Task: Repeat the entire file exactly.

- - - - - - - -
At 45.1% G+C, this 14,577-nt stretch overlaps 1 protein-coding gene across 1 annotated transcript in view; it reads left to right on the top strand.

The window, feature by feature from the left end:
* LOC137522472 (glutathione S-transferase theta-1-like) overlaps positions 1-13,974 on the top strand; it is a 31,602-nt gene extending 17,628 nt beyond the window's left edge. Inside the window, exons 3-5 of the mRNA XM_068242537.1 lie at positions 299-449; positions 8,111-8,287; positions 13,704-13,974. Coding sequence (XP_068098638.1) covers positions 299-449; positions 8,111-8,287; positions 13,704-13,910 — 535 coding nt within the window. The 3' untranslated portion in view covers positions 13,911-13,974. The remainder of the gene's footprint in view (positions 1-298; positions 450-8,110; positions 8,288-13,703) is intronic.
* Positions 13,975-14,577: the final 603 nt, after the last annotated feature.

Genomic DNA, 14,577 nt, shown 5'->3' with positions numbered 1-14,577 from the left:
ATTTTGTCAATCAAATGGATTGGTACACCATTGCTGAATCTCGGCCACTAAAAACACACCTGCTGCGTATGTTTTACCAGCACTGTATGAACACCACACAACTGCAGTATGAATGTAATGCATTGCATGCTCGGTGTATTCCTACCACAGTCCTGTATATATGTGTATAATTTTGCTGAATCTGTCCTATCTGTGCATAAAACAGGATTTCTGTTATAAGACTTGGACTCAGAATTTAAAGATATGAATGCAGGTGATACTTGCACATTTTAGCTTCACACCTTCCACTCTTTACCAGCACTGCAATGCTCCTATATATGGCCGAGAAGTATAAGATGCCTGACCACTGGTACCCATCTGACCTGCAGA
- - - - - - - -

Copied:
At 45.1% G+C, this 14,577-nt stretch overlaps 1 protein-coding gene across 1 annotated transcript in view; it reads left to right on the top strand.

The window, feature by feature from the left end:
* LOC137522472 (glutathione S-transferase theta-1-like) overlaps positions 1-13,974 on the top strand; it is a 31,602-nt gene extending 17,628 nt beyond the window's left edge. Inside the window, exons 3-5 of the mRNA XM_068242537.1 lie at positions 299-449; positions 8,111-8,287; positions 13,704-13,974. Coding sequence (XP_068098638.1) covers positions 299-449; positions 8,111-8,287; positions 13,704-13,910 — 535 coding nt within the window. The 3' untranslated portion in view covers positions 13,911-13,974. The remainder of the gene's footprint in view (positions 1-298; positions 450-8,110; positions 8,288-13,703) is intronic.
* Positions 13,975-14,577: the final 603 nt, after the last annotated feature.

Genomic DNA, 14,577 nt, shown 5'->3' with positions numbered 1-14,577 from the left:
ATTTTGTCAATCAAATGGATTGGTACACCATTGCTGAATCTCGGCCACTAAAAACACACCTGCTGCGTATGTTTTACCAGCACTGTATGAACACCACACAACTGCAGTATGAATGTAATGCATTGCATGCTCGGTGTATTCCTACCACAGTCCTGTATATATGTGTATAATTTTGCTGAATCTGTCCTATCTGTGCATAAAACAGGATTTCTGTTATAAGACTTGGACTCAGAATTTAAAGATATGAATGCAGGTGATACTTGCACATTTTAGCTTCACACCTTCCACTCTTTACCAGCACTGCAATGCTCCTATATATGGCCGAGAAGTATAAGATGCCTGACCACTGGTACCCATCTGACCTGCAGA